282,781 Pages

Paul Fredericq
Portrait drawing by Willem Steelink, Jr.
Born (1850-08-12)12 August 1850
Ghent, East Flanders, Belgium
Died 23 March 1920(1920-03-23) (aged 69)
Ghent, East Flanders, Belgium
Nationality Belgian
Education University of Ghent
University of Liège
Occupation Historian and political activist

Paul Fredericq (12 August 1850 – 23 March 1920) was a Belgian historian at Ghent University active in the promotion of the use of the Dutch language in Belgium.

Early life[edit | edit source]

Paul Fredericq was born in the Sleepstraat in Ghent, Belgium. A student at the Koninklijk Atheneum of Ghent, where Max Rooses and Jacob Heremans influenced him. He became a Protestant in his youth and his tendencies in religion, as in politics, were liberal.[1] In 1871 he graduated as a high school teacher from the University of Liège and started working as a teacher in Mechelen and Arlon. In 1875, Fredericq received a special doctorate in historical sciences, with his study Essai sur le rôle politique et social des ducs de Bourgogne dans les Pays-Bas, and he became professor of history at the University of Liège.[1]

Academic career[edit | edit source]

Cover of Fredericq's history of the Flemish Movement

After Jacob Heremans became emeritus, Paul Fredericq became professor of history at Ghent University in 1883. His courses included Dutch literature and practical exercises about Belgian history. Characterizing his sociability: Fredericq also taught in the relaxed surroundings of his home. It was probably during this period that he befriended the students of the 't zal wel gaan movement.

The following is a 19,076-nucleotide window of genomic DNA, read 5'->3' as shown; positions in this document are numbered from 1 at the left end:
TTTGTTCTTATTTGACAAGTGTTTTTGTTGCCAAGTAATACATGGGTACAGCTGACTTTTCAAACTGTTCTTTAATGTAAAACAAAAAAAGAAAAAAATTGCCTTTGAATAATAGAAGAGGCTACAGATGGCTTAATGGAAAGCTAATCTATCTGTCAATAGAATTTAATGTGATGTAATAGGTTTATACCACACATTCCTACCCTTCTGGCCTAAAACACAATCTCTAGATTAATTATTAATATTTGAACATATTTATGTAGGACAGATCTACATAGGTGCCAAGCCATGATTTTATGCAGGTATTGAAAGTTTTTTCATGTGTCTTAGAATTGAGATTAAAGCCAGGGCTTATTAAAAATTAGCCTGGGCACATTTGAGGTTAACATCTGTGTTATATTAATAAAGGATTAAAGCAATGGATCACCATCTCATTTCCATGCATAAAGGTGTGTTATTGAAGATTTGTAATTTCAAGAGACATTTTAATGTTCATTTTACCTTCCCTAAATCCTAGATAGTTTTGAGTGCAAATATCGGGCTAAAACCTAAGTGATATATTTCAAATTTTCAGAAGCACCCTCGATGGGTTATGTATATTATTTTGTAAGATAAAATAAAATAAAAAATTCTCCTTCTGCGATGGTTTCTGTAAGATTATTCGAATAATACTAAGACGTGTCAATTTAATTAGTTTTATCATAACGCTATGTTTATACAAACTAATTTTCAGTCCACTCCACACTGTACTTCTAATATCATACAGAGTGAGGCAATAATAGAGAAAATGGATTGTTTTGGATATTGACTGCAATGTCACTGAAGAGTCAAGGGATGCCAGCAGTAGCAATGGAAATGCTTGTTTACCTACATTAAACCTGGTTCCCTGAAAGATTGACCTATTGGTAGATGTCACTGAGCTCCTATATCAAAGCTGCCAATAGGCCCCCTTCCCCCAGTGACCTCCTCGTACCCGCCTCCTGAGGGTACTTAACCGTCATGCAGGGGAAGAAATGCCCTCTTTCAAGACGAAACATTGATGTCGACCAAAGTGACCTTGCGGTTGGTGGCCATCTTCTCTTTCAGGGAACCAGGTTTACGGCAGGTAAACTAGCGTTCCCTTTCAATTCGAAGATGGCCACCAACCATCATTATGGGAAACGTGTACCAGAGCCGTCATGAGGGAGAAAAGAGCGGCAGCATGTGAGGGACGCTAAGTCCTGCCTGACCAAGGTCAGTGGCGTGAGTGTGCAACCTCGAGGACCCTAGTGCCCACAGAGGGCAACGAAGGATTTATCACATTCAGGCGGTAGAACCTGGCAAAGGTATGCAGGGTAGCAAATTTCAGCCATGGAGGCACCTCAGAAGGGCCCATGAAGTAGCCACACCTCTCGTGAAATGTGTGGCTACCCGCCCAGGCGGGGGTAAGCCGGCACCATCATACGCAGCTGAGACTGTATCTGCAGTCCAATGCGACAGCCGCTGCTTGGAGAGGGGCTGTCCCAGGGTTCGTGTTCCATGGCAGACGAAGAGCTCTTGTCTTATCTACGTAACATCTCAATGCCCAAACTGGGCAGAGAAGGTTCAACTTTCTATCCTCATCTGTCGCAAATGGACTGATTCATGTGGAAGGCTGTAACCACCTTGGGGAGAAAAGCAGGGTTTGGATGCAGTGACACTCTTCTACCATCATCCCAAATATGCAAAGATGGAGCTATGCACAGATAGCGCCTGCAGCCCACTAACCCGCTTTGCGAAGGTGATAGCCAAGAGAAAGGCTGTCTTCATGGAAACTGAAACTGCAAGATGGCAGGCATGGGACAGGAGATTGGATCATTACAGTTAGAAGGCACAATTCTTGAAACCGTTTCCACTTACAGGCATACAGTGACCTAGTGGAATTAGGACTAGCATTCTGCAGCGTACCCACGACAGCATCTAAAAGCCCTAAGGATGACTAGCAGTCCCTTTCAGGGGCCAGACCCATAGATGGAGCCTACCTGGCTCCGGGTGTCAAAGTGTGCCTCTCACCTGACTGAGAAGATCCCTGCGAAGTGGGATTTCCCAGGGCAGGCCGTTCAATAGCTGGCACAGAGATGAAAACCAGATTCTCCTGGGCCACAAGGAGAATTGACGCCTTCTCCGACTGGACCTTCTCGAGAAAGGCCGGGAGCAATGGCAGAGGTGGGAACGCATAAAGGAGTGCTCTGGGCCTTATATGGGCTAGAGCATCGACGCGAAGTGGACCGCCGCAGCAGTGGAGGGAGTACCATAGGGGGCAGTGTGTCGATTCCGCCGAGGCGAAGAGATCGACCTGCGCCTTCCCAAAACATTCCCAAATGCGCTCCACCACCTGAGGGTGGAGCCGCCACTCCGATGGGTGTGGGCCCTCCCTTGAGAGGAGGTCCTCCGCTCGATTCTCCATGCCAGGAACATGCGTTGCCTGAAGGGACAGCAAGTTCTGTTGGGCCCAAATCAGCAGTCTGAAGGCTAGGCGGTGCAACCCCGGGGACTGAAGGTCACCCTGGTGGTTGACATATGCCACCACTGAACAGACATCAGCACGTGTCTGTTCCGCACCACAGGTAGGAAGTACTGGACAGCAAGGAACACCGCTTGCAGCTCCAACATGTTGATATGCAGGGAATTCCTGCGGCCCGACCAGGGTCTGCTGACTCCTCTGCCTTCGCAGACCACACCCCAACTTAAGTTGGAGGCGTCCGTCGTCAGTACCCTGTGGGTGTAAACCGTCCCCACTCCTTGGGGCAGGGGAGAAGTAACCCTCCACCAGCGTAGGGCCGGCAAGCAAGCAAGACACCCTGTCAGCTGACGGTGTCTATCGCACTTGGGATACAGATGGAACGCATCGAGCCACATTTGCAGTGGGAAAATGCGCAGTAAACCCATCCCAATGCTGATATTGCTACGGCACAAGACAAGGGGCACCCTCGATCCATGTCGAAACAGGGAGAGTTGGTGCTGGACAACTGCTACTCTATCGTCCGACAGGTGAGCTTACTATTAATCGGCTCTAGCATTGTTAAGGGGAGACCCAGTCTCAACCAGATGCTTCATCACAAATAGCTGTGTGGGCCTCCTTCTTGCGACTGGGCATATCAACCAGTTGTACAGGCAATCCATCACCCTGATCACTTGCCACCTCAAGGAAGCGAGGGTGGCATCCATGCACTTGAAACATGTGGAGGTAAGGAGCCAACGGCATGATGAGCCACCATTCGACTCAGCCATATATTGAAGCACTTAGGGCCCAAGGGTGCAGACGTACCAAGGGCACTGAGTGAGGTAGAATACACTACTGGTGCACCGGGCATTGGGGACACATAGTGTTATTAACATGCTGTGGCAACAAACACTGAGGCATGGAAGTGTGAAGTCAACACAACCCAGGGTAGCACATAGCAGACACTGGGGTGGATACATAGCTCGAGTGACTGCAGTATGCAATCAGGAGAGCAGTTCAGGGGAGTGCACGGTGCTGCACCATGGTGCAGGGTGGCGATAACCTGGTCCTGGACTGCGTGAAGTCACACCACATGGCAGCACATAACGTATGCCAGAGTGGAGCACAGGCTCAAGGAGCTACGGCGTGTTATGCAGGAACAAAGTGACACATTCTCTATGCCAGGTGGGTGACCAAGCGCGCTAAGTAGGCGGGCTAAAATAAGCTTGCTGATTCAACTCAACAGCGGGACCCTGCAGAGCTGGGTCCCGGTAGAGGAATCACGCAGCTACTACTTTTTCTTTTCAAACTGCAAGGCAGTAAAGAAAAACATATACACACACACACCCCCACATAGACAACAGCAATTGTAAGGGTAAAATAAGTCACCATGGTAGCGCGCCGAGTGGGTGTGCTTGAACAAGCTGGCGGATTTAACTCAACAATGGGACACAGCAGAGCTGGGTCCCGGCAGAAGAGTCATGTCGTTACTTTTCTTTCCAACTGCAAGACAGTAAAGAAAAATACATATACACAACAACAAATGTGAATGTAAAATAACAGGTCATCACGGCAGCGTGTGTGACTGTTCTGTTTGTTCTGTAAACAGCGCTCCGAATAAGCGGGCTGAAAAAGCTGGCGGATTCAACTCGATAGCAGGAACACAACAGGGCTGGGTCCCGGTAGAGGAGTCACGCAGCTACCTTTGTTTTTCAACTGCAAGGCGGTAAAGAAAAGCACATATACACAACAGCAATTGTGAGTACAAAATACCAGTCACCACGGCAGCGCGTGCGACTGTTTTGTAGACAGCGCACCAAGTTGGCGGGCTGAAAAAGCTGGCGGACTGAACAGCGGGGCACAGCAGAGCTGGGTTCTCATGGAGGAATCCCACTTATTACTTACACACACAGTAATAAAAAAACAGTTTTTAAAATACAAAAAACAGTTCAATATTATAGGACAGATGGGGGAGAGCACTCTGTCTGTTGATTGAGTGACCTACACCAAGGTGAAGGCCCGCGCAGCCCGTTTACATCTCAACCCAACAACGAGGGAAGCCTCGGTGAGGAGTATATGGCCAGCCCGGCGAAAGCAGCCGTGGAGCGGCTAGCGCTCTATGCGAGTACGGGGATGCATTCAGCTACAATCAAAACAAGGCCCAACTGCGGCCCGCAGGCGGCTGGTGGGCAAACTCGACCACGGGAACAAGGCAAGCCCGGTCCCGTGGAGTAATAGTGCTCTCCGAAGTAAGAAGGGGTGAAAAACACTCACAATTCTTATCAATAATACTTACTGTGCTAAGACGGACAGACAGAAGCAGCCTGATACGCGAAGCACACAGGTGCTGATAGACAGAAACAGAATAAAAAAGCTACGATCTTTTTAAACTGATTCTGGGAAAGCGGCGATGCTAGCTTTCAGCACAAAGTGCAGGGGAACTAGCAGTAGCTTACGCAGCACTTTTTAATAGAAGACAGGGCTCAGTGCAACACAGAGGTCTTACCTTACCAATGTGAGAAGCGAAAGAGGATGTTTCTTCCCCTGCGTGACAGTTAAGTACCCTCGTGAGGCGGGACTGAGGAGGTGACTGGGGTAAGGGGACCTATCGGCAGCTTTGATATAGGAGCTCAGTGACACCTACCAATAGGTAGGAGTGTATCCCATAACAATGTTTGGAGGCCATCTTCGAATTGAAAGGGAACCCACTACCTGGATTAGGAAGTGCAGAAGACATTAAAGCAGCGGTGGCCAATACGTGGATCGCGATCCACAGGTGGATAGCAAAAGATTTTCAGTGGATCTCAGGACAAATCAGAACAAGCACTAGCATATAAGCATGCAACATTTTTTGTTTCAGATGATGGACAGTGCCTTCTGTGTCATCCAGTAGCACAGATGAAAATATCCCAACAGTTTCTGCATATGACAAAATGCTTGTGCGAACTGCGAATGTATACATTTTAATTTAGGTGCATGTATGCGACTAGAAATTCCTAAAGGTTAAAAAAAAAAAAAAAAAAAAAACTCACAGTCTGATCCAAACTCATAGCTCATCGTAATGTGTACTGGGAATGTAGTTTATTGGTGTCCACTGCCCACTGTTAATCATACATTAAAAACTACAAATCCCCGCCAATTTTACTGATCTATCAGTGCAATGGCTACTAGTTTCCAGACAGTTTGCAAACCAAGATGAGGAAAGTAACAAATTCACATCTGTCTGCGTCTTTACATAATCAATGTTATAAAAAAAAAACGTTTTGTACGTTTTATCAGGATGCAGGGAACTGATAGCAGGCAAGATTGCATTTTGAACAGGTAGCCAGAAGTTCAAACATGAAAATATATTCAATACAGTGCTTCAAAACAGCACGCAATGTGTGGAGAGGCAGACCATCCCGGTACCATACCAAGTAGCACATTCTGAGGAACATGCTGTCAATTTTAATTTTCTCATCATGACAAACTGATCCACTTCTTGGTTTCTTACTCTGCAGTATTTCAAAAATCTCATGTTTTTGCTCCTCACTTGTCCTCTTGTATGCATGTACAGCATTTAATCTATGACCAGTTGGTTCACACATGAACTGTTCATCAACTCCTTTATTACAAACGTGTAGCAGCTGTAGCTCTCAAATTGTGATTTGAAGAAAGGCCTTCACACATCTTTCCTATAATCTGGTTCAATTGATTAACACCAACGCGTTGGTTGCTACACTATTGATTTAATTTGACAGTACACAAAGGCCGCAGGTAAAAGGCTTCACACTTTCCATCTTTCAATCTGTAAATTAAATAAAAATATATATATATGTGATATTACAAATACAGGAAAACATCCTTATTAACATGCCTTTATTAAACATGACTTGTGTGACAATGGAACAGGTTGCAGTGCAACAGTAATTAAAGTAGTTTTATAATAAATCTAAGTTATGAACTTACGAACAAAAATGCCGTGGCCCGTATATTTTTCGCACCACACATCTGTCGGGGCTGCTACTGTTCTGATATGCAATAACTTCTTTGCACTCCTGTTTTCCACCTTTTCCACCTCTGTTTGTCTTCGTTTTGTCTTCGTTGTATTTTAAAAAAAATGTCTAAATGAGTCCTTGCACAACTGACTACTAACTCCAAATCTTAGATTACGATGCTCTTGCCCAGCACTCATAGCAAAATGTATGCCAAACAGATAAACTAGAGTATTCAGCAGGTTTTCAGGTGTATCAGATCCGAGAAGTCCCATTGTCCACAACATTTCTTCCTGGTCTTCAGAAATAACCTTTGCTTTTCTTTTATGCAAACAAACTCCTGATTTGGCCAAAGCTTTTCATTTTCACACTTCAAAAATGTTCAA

Fredericq was very active in the liberal wing of the Flemish Movement. During the period of 1891-95, he was a liberal member of the city council, and became president of the local Willemsfonds organization and editor in chief of the liberal magazine Het Volksbelang. Then founded the Hooger Onderwijs voor het Volk ("higher education for the people") in 1894, an experiment to close the education-gap between the elite and the workforce. However, Fredericq was especially important during the struggle to include Dutch into the Belgian education system. His activism culminated with his Schets eener Geschiedenis der Vlaamsche Beweging (1906–09), a short history of the Flemish Movement.

During World War I, on the invasion of Belgium by the Germans, Fredericq was active in encouraging the patriotic feelings of his countrymen in occupied Belgium and supporting non-violent resistance to the invader. As a result, he was deported to Germany on 16 March 1916, together with his colleague, the historian Henri Pirenne. He was interned successively at Gütersloh, Jena and Bürgel.[1] The ordeal weakened him both physically and mentally.

After the war, he became rector at Ghent University in 1919. But quickly resigned after only a few weeks, disappointed by the anti-Flemish backlash. He died shortly afterwards in Ghent.

Works[edit | edit source]

Besides the works mentioned above, he wrote:

References[edit | edit source]

  1. 1.0 1.1 1.2 Wikisource-logo.svg Pirenne, Henri (1922). "Fredericq, Paul". In Chisholm, Hugh. Encyclopædia Britannica (12th ed.). London & New York. 

Further reading[edit | edit source]

External links[edit | edit source]

  • Works by Paul Frédéricq at Project Gutenberg
  • Lua error in Module:Internet_Archive at line 573: attempt to index field 'wikibase' (a nil value).

This page uses Creative Commons Licensed content from Wikipedia (view authors).
Community content is available under CC-BY-SA unless otherwise noted.